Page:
Opinions, Letters To The Editor

LTE: Life As An Adjunct

I’d like to clear up a few issues raised, if only to for the sake of perpetuating misperceptions about the realities of the adjunct life.

First off, as someone who has been an adjunct since I began teaching at Emerson College in 2004, where I was working on my MFA, adjunct professors are generally not hired for “manpower shortages.” We are hired by colleges and universities because we are, in short, a “steal”; we are cheap, well-skilled labor. When I was hired, for example, I had a book deal in the works, and an MFA, and was told that “a few years back, I’d have been offered a full-time spot, but the field has changed.”

Obviously, having to pay fewer tenure-track salaries helps schools financially, and there is an enormous pool of highly-qualified adjuncts nationwide—especially in this economy—who want to teach, and need to pay their bills.

This is not to say that we don’t want to be in the classroom regardless of our stature. We do. We wouldn’t be here if we didn’t.
While $6,000 per year may very well be the average at BC across the board, The Heights underestimates how difficult it is to live without benefits, job security, and wavering around the poverty line, while working long hours. Trust me, when I was in my fourth year as an adjunct at BC, able to look back at all the excellent students I’d had the pleasure of teaching, and satisfactory classes I’d taught, but unable to go to the doctor when I hit my head playing soccer, it felt like something was egregiously wrong with the situation. Ask any adjunct how long they spend per week, all tallied, in terms of grading, planning and teaching. Then do the math. It’s an hourly wage that’s laughable, and that’s why we need to teach at numerous institutions at one time. Even the highest-paying schools are getting quite the value.

It’s a valid point that some adjuncts become stretched between schools and other gigs. You’re forgetting an additional aspect, though—in order to shoot for those tenured or full-time positions in the stars, we are compelled (and urged) to publish. We also need to find a job in the summer, and possibly in December / January. We also need to figure out a way to pay medical bills, and deal with the stress of not knowing which classes we’ll teach each semester, and how many. So while The Heights’ point rightfully sides with the student experience, the editorial is missing the cause of the problem, and instead fixating on the ramifications.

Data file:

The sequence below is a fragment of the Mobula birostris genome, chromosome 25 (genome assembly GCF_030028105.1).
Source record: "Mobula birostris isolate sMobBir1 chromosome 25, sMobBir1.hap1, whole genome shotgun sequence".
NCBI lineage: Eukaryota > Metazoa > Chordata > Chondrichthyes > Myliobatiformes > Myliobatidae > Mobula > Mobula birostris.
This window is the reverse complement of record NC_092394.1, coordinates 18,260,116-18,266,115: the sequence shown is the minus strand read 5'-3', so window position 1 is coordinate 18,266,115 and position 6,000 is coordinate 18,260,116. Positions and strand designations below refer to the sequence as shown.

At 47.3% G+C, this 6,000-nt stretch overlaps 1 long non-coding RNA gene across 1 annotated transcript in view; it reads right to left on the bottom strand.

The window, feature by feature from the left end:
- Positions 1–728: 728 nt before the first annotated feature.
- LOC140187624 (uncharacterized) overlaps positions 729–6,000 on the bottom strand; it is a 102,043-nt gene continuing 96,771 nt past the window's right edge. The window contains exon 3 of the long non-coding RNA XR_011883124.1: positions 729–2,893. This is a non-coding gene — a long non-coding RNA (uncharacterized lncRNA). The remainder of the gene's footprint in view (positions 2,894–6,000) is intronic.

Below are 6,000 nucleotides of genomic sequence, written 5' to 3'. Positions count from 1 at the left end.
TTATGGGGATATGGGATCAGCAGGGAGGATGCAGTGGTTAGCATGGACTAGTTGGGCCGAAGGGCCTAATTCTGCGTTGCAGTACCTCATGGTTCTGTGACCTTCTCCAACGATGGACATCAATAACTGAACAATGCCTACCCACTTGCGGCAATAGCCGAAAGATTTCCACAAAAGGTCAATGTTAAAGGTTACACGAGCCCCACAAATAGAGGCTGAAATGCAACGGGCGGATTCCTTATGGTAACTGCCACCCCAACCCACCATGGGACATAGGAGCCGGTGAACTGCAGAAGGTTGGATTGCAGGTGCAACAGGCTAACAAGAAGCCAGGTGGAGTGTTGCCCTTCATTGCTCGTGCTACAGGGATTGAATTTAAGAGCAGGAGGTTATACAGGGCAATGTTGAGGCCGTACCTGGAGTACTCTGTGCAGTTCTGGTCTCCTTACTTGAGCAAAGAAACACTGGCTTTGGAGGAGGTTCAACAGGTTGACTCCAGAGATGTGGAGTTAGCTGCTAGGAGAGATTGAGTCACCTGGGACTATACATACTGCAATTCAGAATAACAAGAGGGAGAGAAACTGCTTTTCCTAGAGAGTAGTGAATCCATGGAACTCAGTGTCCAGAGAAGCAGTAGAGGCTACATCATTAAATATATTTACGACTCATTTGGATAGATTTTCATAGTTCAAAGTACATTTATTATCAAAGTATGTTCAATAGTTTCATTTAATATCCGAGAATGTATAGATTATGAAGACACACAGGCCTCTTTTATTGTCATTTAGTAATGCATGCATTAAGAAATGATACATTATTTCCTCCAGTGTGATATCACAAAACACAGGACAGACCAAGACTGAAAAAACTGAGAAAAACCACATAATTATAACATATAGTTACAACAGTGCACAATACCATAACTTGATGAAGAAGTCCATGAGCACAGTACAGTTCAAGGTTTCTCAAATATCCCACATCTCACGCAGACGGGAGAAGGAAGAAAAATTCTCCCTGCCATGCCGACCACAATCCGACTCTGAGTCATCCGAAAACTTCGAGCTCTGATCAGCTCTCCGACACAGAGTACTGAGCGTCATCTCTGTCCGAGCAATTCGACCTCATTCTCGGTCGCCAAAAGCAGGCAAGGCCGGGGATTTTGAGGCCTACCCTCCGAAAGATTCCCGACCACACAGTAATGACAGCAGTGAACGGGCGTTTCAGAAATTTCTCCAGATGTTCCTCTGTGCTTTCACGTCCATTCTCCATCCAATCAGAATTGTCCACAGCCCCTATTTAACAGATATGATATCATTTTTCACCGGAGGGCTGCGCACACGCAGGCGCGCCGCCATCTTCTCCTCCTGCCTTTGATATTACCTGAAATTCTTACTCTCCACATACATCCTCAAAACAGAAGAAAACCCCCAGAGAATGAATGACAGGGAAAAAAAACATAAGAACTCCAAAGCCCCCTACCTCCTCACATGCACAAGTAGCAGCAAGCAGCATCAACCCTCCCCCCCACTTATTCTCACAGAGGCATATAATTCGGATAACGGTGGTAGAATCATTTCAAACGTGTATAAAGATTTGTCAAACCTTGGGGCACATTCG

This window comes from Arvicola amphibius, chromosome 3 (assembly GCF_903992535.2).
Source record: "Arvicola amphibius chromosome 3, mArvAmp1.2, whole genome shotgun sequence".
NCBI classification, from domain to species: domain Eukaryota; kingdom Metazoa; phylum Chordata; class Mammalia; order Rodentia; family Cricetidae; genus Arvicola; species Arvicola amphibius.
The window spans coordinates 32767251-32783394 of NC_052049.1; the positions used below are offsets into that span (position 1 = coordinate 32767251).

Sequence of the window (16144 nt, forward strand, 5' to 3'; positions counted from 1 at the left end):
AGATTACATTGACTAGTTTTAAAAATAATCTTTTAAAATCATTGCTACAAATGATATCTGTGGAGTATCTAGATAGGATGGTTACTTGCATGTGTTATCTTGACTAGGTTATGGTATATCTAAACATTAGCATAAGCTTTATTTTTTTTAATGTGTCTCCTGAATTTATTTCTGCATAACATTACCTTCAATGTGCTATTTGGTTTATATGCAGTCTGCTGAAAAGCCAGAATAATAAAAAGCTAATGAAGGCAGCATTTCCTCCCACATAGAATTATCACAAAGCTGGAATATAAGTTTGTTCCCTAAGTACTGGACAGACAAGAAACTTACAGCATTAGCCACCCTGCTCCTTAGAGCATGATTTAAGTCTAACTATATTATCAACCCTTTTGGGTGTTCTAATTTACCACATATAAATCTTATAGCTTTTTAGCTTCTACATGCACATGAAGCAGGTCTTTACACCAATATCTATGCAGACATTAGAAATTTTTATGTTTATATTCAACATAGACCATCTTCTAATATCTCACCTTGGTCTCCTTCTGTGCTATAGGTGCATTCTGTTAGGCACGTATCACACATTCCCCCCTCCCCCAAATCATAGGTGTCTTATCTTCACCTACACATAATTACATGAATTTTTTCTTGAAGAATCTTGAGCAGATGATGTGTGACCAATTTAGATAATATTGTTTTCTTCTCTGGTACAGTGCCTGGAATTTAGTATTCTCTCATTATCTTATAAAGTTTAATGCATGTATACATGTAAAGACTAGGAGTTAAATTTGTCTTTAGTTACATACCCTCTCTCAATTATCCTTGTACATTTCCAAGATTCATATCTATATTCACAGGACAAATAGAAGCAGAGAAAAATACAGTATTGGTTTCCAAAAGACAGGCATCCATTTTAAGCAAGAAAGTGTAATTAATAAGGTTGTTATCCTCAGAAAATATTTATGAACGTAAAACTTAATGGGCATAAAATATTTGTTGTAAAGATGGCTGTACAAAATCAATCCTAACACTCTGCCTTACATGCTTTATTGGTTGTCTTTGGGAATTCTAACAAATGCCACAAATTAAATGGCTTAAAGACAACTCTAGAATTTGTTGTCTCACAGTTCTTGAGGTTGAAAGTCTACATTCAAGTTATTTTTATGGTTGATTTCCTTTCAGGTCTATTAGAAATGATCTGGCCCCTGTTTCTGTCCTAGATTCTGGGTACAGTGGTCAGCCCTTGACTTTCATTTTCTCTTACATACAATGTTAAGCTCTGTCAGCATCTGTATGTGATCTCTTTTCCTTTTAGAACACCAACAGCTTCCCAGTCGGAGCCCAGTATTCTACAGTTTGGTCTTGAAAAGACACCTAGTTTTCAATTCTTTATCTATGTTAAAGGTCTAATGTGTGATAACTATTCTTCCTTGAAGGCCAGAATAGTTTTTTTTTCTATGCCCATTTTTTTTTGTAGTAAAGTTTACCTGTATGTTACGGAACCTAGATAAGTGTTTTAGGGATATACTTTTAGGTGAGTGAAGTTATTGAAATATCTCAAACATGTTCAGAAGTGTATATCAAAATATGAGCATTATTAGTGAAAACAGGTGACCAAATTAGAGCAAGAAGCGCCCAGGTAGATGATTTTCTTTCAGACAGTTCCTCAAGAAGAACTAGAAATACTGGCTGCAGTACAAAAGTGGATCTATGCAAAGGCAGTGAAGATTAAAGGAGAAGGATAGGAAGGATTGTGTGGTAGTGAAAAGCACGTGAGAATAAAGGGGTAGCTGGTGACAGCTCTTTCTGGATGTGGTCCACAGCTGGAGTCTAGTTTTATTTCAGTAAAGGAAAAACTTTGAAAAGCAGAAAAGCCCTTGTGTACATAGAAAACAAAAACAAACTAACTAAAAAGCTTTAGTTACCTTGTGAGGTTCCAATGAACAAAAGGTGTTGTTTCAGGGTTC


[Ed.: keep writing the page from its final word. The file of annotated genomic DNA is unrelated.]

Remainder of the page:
How about creating more full-time positions, and hiring adjuncts into those positions? The proposed solution of eradicating adjunct positions would put myself and many of my colleagues at schools across Boston out into the street. I don’t know about you, but that doesn’t seem to have a Jesuit ring to it.

I speak for myself, and my friends and colleagues, when I say that we put our students first. We travel from school to school, and if we miss office hours, we find creative ways to meet with students at each and every school, while keeping up with lesson plans and constant emails, and grading late into the night. Many of us are artists on the side: I write fiction, and have friends who are poets, graphic artists, and musicians. We live this life because we love teaching, and look forward to the eager students waiting for us in our classrooms every semester. We enjoy the honor of being able to help educate college students; if we didn’t, we’d have left for the security of a high school teaching job, or the equivalent.

In my seven years, I’ve taught at Emerson, Mt. Ida, MCPHS, BC, FSU, and others, and received high student evaluations across the board. Each semester, I devote countless hours to my students—as every instructor should. In the summers, I paint houses, or landscape, and write for magazines, in order to barely get by.

We all have a right to our opinions, of course. But the next time you walk into an adjunct-taught class, you might take a second to see the world of academia from your instructor’s well-traveled (and possibly worn-down) shoes.

Brian Sousa
Instructor of writing
Author, freelance writer
BC adjunct professor, 2006-2013
BC ’01

November 6, 2014


  1. Deans love to dangle a carrot. Say no and you’ll be banished (the last to get classes or none). It is implied that if an adjunct says no, he is inflexible and difficult to work with, etc., and forget about FT work. In the 1960’s adjuncts made up less than 5% of college departments; today, nationally, adjuncts make up 70%. If colleges just paid adjuncts for the time they worked and not just “in class’ time, adjuncts would earn a living wage. Like 4 classes as a FT = 40 hours a week, but 2 classes for an adjunct = 6 hours a week. Why IS that?
    At many colleges where I worked, a FT, with a 4/4 teaching load might earn a $50-$65,000 starting salary, where as an adjunct, teaching (essentially half a load) would earn $10,000 a year (for 2/2 load), no insurance, no retirement, no job security. http://adjunct.chronicle.com/escape-from-adjunct-city/